Over the last few years that I have been in Microsoft, I have come across multiple issues where database administrators have mistakenly made inappropriate changes to the clustered SQL Server registry hives. Later, when SQL Server restarts (either due to manual intervention or during a failover), SQL Server can no longer come online on the cluster. Additionally, the registry changes cannot be reverted back; and SQL Server remains in the failed state despite all efforts to bring it online.
This phenomenon happens due to a process known as “Registry Check-pointing” which happens automatically on a cluster. This is true not only for the SQL Server Resource, but for all clustered resources. Lets first try and understand the “Registry Check-pointing” process, as this will help us understand how to fix a scenario such as this.
To understand the “Registry Check-pointing” process, lets take up a cluster. My clustered environment has 2 instances of SQL Server installed; however, I would not make any changes to these instances. What I would do, for demonstration purpose, is to create a new resource and play with that.
Lets go ahead and create a new cluster group, and a new resource in the group. We will not bring the resource online just yet. Also, for this demonstration, the resource type is not important.
Now, in the registry, we will create a sample registry hive, that we will later associate to this resource.
Now, to associate the Registry hive we just created to the new resource, we go to HKLM\Cluster\Resources. We navigate through the GUIDs to locate the GUID that corresponds to our Resource. Under the GUID, we create a new Key and name it RegSync. Under RegSync, we create a new String Value, name it 00000001, and enter Software\MyTestResource as its value. This will actually point to the Registry Hive HKLM\Software\MyTestResource. Refer snapshot below:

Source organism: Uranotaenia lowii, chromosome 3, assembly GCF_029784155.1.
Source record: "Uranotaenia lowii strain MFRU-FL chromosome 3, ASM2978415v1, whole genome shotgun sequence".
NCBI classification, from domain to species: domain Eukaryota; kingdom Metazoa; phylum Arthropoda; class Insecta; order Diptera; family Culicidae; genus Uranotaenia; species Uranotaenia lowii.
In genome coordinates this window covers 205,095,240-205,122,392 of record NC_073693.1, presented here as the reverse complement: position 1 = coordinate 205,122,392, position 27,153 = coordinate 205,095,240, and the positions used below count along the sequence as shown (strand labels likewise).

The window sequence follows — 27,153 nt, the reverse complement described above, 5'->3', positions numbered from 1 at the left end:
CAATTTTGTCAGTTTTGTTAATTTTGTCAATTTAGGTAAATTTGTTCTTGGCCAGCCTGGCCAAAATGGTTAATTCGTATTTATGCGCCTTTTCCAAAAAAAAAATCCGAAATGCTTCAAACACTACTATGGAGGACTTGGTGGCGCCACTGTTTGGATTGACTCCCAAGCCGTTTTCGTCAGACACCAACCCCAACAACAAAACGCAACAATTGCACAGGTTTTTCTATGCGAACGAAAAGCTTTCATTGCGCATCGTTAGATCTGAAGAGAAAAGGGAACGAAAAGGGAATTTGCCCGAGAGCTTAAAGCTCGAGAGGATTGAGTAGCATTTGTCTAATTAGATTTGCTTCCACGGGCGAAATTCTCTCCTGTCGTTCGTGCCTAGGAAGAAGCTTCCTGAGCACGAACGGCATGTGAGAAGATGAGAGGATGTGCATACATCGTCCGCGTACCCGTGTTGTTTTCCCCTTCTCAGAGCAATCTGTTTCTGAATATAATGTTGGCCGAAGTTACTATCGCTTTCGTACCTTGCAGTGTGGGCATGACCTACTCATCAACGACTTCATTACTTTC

Now, let us bring the group MyTestGroup online. This will bring the resource MyTestResource also online. Now, we will edit the registry entry HKLM\Software\MyTestResource\ChildKey and modify the value of Param_2. Within a few seconds, we can see a folder being created in the Quorum_Drive\MSCS folder, having its name same as the GUID. This will contain a file 00000001.CPT. We will now, revert back the value of Param_2. At this point, we have the following:
Now, we will run the following tests:
While the resource MyTestResource is online, change the value of Param_2 from “This is parameter 2” to “This is parameter 2 modified“. Now, take the resource offline and bring it back online. Refresh the registry and you will find the value of Param_2 to remain “This is parameter 2 modified“.
Take MyTestResource offline, and modify the value of Param_2 from “This is parameter 2 modified” to “This is parameter 2 modified again“. Bring the resource MyTestResource online. Refresh the registry and you will find the value of Param_2 revert back to “This is parameter 2 modified“. So, essentially the modification that we had done while the resource was offline is lost.
So, what’s happening in the background?
Here’s what – The registry hives that are mentioned under the RegSync key of any clustered resource go in for automatic check-pointing when the resource is online. This means that whenever a change is made to any entry in this hive, when the corresponding resource is online, the value is automatically replicated to the other nodes of the cluster. Also, the entire registry hive is exported to a folder in the Quorum Drive. The folder name corresponds to the GUID for the resource in the Registry and the filename corresponds to the Hive Number under RegSync.
Additionally, when the resource goes offline, the check-point process is fired and the same activity is completed once again.